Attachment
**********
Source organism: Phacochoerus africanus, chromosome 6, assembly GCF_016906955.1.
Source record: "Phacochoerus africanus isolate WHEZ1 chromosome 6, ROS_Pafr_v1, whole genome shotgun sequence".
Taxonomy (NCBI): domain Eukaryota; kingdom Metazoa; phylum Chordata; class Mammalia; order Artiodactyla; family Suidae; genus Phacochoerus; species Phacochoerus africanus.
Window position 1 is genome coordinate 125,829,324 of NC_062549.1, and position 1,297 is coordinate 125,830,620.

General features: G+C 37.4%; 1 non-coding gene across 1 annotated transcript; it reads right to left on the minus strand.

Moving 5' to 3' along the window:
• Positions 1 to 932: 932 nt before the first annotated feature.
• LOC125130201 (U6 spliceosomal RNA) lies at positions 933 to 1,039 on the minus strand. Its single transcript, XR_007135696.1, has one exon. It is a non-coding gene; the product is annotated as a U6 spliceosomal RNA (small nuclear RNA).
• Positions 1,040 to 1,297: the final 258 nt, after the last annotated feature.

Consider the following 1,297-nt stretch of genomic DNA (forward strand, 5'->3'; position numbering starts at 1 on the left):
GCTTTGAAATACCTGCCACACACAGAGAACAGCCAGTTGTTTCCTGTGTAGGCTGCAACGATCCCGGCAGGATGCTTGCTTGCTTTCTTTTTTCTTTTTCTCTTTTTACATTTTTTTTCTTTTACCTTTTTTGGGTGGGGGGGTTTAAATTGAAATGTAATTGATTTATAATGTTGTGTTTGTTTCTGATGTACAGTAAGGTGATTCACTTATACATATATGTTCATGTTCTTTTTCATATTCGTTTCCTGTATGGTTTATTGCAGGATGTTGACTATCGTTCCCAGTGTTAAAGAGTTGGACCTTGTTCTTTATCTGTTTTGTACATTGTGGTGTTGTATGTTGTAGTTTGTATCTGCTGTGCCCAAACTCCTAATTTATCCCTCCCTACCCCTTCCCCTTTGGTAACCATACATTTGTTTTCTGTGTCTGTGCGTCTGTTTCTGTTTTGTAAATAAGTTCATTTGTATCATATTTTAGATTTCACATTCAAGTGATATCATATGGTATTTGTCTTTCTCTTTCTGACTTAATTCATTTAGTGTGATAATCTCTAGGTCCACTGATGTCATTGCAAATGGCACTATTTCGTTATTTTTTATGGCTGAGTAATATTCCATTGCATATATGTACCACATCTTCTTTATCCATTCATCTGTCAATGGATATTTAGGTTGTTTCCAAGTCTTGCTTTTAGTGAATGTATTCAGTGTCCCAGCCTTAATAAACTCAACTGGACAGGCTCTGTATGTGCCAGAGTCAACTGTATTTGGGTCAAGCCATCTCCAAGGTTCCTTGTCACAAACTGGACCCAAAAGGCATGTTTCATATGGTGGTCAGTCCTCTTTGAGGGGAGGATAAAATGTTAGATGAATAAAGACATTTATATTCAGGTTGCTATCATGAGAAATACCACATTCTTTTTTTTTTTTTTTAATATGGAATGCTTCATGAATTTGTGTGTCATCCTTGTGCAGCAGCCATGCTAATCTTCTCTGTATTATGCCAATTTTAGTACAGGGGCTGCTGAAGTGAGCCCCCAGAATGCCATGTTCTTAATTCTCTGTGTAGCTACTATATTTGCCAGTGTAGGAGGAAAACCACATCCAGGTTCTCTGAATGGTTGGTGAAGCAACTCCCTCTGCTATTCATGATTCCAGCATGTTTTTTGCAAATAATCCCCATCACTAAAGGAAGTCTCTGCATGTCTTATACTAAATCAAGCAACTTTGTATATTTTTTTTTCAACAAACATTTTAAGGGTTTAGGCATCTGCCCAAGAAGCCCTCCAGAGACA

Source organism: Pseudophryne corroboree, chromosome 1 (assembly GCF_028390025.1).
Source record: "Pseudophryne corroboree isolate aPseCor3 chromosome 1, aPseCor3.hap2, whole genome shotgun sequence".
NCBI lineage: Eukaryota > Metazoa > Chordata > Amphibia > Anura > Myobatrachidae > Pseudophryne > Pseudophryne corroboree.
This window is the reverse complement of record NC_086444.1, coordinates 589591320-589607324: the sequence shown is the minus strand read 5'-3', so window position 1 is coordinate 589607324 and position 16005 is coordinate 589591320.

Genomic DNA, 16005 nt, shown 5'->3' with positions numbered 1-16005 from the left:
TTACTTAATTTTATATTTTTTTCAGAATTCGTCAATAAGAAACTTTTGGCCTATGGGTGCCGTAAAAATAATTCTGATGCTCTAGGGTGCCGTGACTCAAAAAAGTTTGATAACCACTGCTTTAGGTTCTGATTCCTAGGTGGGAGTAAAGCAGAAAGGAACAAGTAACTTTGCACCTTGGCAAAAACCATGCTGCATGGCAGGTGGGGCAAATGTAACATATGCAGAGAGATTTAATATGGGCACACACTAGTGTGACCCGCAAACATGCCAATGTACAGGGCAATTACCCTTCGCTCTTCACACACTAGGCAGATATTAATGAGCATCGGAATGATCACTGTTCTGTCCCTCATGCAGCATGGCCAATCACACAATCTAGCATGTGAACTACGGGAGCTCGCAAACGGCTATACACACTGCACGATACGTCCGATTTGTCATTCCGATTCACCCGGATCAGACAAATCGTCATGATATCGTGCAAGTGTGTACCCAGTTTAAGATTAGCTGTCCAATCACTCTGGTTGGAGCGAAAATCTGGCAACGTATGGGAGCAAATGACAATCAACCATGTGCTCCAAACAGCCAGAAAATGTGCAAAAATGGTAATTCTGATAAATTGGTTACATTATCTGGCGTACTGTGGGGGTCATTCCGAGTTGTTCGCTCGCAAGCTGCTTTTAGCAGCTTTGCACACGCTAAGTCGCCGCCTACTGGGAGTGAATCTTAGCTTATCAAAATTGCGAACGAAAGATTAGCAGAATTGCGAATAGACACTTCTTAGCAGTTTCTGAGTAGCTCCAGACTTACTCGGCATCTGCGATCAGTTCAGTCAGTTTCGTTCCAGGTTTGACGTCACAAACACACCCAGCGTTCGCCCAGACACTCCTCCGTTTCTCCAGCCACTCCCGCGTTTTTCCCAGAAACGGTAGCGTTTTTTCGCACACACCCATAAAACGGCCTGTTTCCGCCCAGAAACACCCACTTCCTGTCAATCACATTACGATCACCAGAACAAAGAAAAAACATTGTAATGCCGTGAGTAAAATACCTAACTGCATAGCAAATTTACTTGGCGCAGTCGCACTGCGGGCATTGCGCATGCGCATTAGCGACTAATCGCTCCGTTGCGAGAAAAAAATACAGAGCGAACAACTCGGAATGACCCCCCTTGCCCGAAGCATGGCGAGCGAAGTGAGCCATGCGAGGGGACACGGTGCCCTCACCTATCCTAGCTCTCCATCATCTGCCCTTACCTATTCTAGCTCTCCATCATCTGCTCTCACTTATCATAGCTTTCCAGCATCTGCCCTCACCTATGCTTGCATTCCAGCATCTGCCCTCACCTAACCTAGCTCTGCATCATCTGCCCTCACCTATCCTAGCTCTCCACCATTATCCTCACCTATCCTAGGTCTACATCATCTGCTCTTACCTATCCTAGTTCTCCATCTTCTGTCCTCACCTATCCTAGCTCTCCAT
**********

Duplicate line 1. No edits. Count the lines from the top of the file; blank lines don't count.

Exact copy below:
Source organism: Phacochoerus africanus, chromosome 6, assembly GCF_016906955.1.